Jump to ContentJump to Main Navigation
Philosophy Outside-InA Critique of Academic Reason$
Users without a subscription are not able to see the full content.

Christopher Norris

Print publication date: 2013

Print ISBN-13: 9780748684557

Published to Edinburgh Scholarship Online: May 2014

DOI: 10.3366/edinburgh/9780748684557.001.0001

Show Summary Details
Page of

PRINTED FROM EDINBURGH SCHOLARSHIP ONLINE (www.edinburgh.universitypressscholarship.com). (c) Copyright Edinburgh University Press, 2021. All Rights Reserved. An individual user may print out a PDF of a single chapter of a monograph in ESO for personal use.date: 26 February 2021

Inaesthetics and Transitory Ontology

Inaesthetics and Transitory Ontology

The Case of Political Song

(p.150) Chapter 5 Inaesthetics and Transitory Ontology
Philosophy Outside-In

Christopher Norris

Edinburgh University Press

Here I take political song as the single most challenging (hence most revealing) topic for any ontology of music. Political songs – those with genuine and lasting social impact – are on the one hand maximally context-specific or geared to particular historical occasions while on the other hand capable of somehow maintaining that impact in later, often very different historical circumstances. I address this seeming paradox from a range of perspectives, among them Frank Kermode’s reflections on ‘the classic’ and Derrida’s discussion of speech-act ‘iterability’. Another main source is Alain Badiou’s highly innovative thinking about the relationship between being and event. In particular I cite his idea of ‘transitory ontology’ and his understanding of how great advances – whether in mathematics, science, politics, or the arts – come about through a mode of proleptic or premonitory grasp despite the limits of present-best knowledge or practical realisation. Such are those breakthrough occurrences that mark the advent of a new ontological dispensation and constitute a further stage in the unfolding dialectic of being and event. Political song is of special significance in this context since its elusive ontological status goes along with a strong political charge and a temporal-modal orientation toward the realm of future possibility.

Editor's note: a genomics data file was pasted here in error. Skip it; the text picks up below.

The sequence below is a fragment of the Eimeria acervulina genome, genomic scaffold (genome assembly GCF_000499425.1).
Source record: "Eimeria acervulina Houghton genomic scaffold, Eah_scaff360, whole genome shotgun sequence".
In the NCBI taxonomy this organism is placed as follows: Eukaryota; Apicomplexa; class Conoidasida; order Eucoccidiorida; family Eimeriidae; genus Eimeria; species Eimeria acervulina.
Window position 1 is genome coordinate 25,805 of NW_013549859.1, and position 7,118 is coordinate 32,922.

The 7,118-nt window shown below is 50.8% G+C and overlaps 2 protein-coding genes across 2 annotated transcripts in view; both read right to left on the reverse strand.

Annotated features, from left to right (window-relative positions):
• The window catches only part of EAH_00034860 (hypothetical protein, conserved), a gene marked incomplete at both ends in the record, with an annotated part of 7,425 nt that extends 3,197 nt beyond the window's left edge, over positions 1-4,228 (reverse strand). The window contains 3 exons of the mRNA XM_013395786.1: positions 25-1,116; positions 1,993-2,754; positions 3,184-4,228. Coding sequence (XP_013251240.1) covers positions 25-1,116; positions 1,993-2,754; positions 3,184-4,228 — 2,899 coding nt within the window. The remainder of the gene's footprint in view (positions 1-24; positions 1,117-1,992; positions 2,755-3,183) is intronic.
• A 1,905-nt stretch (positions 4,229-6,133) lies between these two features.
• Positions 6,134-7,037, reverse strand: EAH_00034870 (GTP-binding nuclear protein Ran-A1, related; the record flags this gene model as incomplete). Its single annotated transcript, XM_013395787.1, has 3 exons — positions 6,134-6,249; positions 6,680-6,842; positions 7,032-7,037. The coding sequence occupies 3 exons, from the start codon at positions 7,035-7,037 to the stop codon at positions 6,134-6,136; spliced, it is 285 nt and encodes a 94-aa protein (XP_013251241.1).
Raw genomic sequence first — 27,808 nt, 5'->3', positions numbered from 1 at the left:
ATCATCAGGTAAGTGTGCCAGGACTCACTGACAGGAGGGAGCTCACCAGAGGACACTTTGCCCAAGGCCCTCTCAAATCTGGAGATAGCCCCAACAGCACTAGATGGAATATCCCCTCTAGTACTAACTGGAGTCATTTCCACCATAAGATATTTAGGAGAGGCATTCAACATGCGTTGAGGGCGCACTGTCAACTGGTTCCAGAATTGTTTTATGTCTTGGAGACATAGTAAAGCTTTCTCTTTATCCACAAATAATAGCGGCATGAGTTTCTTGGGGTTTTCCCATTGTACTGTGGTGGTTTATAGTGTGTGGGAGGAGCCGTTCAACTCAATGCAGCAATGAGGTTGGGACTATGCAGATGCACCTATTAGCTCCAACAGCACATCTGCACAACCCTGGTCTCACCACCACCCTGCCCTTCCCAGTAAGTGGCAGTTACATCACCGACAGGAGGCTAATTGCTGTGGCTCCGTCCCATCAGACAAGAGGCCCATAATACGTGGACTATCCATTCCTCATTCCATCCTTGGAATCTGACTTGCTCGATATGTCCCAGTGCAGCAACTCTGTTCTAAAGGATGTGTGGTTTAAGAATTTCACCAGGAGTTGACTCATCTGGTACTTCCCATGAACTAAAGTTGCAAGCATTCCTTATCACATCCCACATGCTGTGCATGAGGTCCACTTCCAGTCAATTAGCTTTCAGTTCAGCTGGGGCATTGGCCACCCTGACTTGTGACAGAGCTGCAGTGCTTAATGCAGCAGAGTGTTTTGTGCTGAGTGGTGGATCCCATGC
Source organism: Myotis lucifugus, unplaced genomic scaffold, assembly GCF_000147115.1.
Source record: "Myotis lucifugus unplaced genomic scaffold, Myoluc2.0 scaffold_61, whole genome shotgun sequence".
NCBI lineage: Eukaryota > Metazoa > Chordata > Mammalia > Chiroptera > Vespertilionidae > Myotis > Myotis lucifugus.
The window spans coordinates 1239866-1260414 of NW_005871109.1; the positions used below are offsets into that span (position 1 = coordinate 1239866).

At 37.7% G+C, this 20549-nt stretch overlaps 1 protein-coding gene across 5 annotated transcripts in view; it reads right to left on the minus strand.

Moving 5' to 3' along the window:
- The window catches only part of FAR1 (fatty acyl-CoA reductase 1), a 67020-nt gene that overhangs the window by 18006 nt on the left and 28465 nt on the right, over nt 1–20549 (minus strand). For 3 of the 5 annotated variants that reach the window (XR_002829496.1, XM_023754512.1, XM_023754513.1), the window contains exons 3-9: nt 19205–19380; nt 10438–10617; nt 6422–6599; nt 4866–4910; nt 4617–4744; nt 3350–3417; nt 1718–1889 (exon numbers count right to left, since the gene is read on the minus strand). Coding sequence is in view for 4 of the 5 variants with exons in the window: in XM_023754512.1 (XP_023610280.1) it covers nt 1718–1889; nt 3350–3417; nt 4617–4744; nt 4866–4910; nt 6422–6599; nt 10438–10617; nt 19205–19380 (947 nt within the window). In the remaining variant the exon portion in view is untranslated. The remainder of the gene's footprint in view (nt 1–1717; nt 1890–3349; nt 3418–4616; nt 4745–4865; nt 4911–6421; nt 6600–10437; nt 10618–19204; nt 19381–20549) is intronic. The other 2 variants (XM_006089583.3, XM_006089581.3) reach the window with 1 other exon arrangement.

Keywords:   aesthetics, Badiou, being, Derrida, event, music, ontology, politics, song

Edinburgh Scholarship Online requires a subscription or purchase to access the full text of books within the service. Public users can however freely search the site and view the abstracts and keywords for each book and chapter.

Please, subscribe or login to access full text content.

If you think you should have access to this title, please contact your librarian.

To troubleshoot, please check our FAQs, and if you can't find the answer there, please contact us.